The sporting world continues to expand, as evidenced by growing legions of fans (Van Schaik, 2012). Those who follow professional hockey and attend its games tend to have a higher annual income than fans of other professional sports (Thompson, 2014), and are typically thought of as primarily male (Esmonde et al., 2015). The stereotype of the male hockey fan and its proliferation by the media create struggles for women as they become or remain fans (Crawford et al, 2004; MacDonald, 2014). Yet women are showing up for professional hockey games more than ever. The current study investigated the nature of the female hockey fan. Areas studied include motivation for being a fan, inclusion/exclusion, marketing, merchandising and the idea of “fan first.” Evidence supporting the importance of focusing on all fans--not just men--is clear, and professional hockey has an opportunity to both reverse the male-dominant profile of its fans and capitalize on the burgeoning female hockey fan market. Interview research--both formal and informal--was conducted at local professional hockey games during the 2015-16 season. Results point to how female hockey fans consider themselves, how they prefer to be treated by the sport industry as well as the media, and what it will take for their numbers and satisfaction to increase.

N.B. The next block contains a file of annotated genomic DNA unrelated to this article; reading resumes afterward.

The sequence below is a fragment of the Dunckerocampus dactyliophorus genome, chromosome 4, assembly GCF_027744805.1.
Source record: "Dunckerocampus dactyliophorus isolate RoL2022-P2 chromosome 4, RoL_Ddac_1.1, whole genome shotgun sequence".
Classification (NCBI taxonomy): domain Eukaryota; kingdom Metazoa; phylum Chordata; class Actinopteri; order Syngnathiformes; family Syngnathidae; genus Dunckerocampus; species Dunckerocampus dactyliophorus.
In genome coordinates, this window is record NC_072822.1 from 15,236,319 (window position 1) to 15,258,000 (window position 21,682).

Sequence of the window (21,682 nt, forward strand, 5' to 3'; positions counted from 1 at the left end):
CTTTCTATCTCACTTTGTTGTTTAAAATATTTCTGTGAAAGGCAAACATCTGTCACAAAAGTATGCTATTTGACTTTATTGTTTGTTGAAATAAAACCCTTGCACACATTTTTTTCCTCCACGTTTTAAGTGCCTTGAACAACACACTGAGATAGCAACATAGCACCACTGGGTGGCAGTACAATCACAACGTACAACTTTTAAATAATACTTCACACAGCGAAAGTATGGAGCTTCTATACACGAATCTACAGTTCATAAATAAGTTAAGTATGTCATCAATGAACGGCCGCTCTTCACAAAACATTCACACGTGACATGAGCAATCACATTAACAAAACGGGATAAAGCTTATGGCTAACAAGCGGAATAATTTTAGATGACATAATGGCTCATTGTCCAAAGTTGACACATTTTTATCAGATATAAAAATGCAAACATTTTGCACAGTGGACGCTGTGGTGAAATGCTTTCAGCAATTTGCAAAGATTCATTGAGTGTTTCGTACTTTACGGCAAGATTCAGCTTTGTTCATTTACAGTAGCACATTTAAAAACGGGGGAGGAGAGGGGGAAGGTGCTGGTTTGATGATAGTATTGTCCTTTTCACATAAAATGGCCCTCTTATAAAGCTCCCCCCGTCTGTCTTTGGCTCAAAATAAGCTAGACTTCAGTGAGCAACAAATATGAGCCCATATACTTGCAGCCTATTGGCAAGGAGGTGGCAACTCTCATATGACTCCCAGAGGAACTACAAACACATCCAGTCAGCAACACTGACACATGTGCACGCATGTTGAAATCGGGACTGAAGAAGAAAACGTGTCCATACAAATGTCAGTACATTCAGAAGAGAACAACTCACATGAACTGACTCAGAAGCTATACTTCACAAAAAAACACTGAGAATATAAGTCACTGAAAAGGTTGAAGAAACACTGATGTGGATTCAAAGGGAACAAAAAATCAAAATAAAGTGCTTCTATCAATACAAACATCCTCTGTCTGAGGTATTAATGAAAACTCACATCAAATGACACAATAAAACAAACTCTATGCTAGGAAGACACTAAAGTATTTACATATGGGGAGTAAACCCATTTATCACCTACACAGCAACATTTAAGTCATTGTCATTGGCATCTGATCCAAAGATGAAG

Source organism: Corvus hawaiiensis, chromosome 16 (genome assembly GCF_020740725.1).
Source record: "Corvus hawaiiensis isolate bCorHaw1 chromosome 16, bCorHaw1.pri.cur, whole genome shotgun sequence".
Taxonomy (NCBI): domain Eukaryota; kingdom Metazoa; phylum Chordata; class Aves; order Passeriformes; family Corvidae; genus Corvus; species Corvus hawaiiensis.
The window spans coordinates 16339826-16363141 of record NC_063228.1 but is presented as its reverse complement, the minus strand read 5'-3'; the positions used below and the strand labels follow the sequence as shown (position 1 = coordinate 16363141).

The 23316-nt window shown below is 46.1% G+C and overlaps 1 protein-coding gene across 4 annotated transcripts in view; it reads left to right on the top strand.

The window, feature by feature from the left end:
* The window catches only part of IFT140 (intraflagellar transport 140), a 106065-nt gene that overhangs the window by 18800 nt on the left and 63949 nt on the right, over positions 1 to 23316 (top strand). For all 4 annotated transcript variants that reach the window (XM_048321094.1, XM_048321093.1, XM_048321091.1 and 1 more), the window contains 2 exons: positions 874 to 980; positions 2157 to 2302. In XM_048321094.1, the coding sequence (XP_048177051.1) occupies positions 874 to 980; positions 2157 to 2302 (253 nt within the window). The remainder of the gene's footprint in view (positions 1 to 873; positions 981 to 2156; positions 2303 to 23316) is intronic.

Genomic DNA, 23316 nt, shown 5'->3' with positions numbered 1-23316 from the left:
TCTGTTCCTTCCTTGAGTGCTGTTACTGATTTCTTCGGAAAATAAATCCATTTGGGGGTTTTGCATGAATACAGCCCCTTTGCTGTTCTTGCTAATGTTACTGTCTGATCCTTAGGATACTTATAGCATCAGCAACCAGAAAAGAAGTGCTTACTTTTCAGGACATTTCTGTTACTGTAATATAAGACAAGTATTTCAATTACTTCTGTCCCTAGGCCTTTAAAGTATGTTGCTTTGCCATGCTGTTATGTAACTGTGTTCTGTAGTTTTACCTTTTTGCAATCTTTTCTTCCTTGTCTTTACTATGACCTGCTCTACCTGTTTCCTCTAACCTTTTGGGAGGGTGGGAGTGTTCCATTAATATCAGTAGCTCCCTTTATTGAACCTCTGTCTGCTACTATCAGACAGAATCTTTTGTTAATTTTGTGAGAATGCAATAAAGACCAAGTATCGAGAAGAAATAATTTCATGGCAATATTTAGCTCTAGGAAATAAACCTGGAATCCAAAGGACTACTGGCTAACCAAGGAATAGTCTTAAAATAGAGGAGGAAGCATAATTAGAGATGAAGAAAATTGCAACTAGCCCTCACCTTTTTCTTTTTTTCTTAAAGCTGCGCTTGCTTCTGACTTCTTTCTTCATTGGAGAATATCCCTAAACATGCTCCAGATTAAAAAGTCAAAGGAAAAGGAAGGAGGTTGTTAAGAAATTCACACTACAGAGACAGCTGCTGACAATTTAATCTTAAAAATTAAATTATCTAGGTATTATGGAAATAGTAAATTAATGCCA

Pitcock, Brianna; Pena, Andee; Rogers, Alli; Wilson, Cedrick; Wolpin, Ryan; Hake, Jen; Lahren, Sarah; Parker, Melanie; Tomlinson, Holly; and Westlund, Kathryn, "More Than Just Puck Bunnies: Female Hockey Fans" (2016). 2016 Undergraduate Research and Scholarship Conference. Paper 7.